Sri Lanka imposes curfew after anti-Muslim attacks kill one
Mosques were ransacked in the worst sectarian violence since the Easter Sunday bombings
One person was killed in Sri Lanka on Monday in the worst sectarian violence since the Easter Sunday bombings that killed more than 250 people.
Police fired tear gas at anti-Muslim mobs that were attacking mosques and Muslim-owned shops in a backlash against the community after the deadly bombings, and the authorities imposed a nationwide curfew.
Muslim residents in parts of the country's North Western Province accused the police and army of standing by while mobs attacked.
"There are hundreds of rioters, police and the army are just watching. They have burnt our mosques and smashed many shops owned by Muslims," a resident told Reuters by telephone, asking not to be identified for fear of reprisals.
"When we try to come out of our house, police tell us to stay inside."
One man died after being admitted to hospital with stab wounds, an officer at Marawila hospital said. The man, 42, was identified as Mohammed Ameer Mohammed Sally by a resident who helped transport him to hospital.
In response to the violence, the police imposed a nationwide curfew between 9pm and 4am local time, spokesman Ruwan Gunasekera said.
Prime Minister Ranil Wickremesinghe said that they will take "strong action" and that acts of sabotage were hampering an investigation by security forces.
"If the racism rises up ... and peace is disturbed the country will be destabilised," he said.
"The intention of these groups who are causing violence is to cause disruption in public life."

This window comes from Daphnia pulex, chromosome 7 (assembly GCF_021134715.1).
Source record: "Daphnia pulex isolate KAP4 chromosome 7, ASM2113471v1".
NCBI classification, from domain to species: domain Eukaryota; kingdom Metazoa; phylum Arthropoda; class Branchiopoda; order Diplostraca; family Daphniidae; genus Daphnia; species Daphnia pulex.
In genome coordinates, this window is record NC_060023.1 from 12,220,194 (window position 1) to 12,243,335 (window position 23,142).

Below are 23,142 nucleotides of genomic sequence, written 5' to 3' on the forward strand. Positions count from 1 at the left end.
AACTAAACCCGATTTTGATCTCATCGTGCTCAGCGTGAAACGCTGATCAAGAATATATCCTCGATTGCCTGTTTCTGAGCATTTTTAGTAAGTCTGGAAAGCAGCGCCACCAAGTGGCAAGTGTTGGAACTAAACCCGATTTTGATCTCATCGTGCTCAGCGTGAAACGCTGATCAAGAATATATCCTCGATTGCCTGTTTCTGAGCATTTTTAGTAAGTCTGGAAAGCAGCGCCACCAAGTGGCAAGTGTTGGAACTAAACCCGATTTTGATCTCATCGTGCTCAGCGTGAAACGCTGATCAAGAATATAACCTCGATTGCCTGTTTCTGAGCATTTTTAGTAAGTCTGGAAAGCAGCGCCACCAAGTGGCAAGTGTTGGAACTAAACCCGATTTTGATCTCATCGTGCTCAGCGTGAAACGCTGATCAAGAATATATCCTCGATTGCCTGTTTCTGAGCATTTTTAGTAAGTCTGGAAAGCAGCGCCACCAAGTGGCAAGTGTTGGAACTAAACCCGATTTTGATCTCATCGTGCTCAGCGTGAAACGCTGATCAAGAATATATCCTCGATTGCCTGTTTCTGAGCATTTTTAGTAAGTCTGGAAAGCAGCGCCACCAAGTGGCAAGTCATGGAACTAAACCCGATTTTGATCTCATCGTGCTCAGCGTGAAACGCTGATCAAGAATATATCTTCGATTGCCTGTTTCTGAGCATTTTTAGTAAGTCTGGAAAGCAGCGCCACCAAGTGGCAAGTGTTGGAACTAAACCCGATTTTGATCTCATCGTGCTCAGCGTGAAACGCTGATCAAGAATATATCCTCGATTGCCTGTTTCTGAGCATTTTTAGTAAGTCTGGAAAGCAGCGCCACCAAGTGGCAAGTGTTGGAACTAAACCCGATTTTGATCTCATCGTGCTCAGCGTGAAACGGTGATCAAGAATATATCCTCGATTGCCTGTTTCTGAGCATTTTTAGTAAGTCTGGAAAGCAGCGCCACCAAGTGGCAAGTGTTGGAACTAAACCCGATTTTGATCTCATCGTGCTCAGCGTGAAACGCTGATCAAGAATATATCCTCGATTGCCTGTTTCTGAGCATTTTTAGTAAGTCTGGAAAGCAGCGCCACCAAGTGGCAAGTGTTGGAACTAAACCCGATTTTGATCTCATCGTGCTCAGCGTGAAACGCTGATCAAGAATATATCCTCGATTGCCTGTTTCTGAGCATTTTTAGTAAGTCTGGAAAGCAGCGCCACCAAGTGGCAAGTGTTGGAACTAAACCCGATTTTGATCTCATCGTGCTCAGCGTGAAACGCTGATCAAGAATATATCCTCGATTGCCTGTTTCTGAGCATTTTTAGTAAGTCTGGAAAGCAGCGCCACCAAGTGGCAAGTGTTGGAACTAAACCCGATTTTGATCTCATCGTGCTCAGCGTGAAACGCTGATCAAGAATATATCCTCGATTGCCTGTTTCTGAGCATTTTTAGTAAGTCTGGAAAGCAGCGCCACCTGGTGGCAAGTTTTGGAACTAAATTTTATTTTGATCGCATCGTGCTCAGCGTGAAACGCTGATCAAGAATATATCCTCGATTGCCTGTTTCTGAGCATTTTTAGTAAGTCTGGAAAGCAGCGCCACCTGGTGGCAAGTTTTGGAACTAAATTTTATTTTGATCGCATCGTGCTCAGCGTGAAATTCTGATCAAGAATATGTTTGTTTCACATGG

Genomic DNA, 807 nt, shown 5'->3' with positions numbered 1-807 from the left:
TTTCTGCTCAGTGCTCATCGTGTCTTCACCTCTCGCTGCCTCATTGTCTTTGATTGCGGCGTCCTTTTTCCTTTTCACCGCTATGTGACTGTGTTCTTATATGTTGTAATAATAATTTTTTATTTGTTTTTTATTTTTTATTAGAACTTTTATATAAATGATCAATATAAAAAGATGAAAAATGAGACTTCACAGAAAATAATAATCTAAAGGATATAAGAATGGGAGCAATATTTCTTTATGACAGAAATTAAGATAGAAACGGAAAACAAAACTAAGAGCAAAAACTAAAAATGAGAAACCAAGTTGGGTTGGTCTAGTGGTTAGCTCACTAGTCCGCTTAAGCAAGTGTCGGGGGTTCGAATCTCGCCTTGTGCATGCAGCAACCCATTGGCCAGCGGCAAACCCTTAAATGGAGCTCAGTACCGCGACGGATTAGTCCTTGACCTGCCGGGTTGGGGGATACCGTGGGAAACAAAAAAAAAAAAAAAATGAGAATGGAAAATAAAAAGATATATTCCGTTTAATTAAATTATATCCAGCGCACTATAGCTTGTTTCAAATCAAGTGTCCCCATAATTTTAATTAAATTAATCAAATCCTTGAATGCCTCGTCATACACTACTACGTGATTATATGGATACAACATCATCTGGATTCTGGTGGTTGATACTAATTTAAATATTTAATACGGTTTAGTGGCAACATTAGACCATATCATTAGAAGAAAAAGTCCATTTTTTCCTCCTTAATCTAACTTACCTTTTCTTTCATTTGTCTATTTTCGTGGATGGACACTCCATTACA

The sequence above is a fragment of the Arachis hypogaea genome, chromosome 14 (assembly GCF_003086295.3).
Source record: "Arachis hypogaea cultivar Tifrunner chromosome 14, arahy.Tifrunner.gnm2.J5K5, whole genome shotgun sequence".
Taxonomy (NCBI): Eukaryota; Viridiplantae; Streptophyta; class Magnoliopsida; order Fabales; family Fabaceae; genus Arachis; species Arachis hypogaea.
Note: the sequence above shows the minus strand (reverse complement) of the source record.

Mr Wickremesinghe said he had given powers to the security forces to take strong action against those disturbing the peace.
On Monday, the Sri Lanka government blocked social media across the country. It is the third time it has done so since the Easter Sunday attacks, when Isis-linked militants bombed three hotels and three churches while Catholics were celebrating one of the holiest days of the year.
On Monday night, the pale-pink Abar mosque was attacked in the town of Kiniyama. The windows were smashed and broken glass and copies of the Quran were strewn across the floor.
A 34-year-old man who was at the mosque said that on Sunday around 150-200 people marched on the mosque with rods and swords, but attendees to the mosque persuaded them to leave with the help of police.
However, a larger mob of around 1,300 people returned on Monday. Muslims huddled in the mosque for safety and requested that police fire their guns in the air to disperse the mob, but police refused, saying that the mob wanted to inspect the mosque for weapons.
The witness said the crowd then surged into the mosque and ransacked it.
"They destroyed and burnt Qurans, broke every glass window and door and urinated on the water storage, which Muslims used to take ablution," he said.
Police spokesman Mr Gunasekera did not respond to a request for comment on the incident, but in an emailed statement to Reuters he said there had been some damage to property in the Hettipola area of Kurunegala district.
It said that no injuries had been reported and that police had fired in the air in the Hettipola area.
Updated: May 14, 2019 01:25 PM